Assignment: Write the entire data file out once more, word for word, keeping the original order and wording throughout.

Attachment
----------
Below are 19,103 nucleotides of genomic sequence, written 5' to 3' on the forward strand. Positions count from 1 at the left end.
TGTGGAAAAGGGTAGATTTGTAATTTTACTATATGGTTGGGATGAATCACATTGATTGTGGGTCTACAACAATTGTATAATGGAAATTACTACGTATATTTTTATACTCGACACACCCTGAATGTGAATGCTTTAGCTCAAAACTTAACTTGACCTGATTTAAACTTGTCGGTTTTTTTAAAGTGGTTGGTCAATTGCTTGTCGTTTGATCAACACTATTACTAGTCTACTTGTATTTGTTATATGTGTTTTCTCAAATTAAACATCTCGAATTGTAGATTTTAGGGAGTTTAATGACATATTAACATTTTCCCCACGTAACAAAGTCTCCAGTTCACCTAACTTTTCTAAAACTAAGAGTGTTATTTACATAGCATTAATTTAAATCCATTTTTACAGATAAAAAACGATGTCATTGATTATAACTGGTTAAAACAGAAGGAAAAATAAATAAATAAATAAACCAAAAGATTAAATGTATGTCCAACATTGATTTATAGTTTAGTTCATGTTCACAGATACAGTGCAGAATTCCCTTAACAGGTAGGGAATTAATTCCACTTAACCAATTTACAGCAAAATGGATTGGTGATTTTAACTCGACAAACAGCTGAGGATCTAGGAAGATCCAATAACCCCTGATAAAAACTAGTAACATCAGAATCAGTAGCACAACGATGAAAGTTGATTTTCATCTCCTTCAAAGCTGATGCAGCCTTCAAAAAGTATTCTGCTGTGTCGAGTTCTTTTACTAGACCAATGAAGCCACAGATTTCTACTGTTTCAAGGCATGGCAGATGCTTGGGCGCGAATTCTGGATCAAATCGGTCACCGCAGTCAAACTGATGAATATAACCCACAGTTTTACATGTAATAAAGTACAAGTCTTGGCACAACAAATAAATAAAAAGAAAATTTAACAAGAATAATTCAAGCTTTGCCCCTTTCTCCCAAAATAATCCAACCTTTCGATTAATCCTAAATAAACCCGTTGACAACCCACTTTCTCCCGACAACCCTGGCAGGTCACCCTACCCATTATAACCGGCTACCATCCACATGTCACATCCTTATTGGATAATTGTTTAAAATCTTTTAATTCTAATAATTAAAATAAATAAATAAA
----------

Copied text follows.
Below are 19,103 nucleotides of genomic sequence, written 5' to 3' on the forward strand. Positions count from 1 at the left end.
TGTGGAAAAGGGTAGATTTGTAATTTTACTATATGGTTGGGATGAATCACATTGATTGTGGGTCTACAACAATTGTATAATGGAAATTACTACGTATATTTTTATACTCGACACACCCTGAATGTGAATGCTTTAGCTCAAAACTTAACTTGACCTGATTTAAACTTGTCGGTTTTTTTAAAGTGGTTGGTCAATTGCTTGTCGTTTGATCAACACTATTACTAGTCTACTTGTATTTGTTATATGTGTTTTCTCAAATTAAACATCTCGAATTGTAGATTTTAGGGAGTTTAATGACATATTAACATTTTCCCCACGTAACAAAGTCTCCAGTTCACCTAACTTTTCTAAAACTAAGAGTGTTATTTACATAGCATTAATTTAAATCCATTTTTACAGATAAAAAACGATGTCATTGATTATAACTGGTTAAAACAGAAGGAAAAATAAATAAATAAATAAACCAAAAGATTAAATGTATGTCCAACATTGATTTATAGTTTAGTTCATGTTCACAGATACAGTGCAGAATTCCCTTAACAGGTAGGGAATTAATTCCACTTAACCAATTTACAGCAAAATGGATTGGTGATTTTAACTCGACAAACAGCTGAGGATCTAGGAAGATCCAATAACCCCTGATAAAAACTAGTAACATCAGAATCAGTAGCACAACGATGAAAGTTGATTTTCATCTCCTTCAAAGCTGATGCAGCCTTCAAAAAGTATTCTGCTGTGTCGAGTTCTTTTACTAGACCAATGAAGCCACAGATTTCTACTGTTTCAAGGCATGGCAGATGCTTGGGCGCGAATTCTGGATCAAATCGGTCACCGCAGTCAAACTGATGAATATAACCCACAGTTTTACATGTAATAAAGTACAAGTCTTGGCACAACAAATAAATAAAAAGAAAATTTAACAAGAATAATTCAAGCTTTGCCCCTTTCTCCCAAAATAATCCAACCTTTCGATTAATCCTAAATAAACCCGTTGACAACCCACTTTCTCCCGACAACCCTGGCAGGTCACCCTACCCATTATAACCGGCTACCATCCACATGTCACATCCTTATTGGATAATTGTTTAAAATCTTTTAATTCTAATAATTAAAATAAATAAATAAA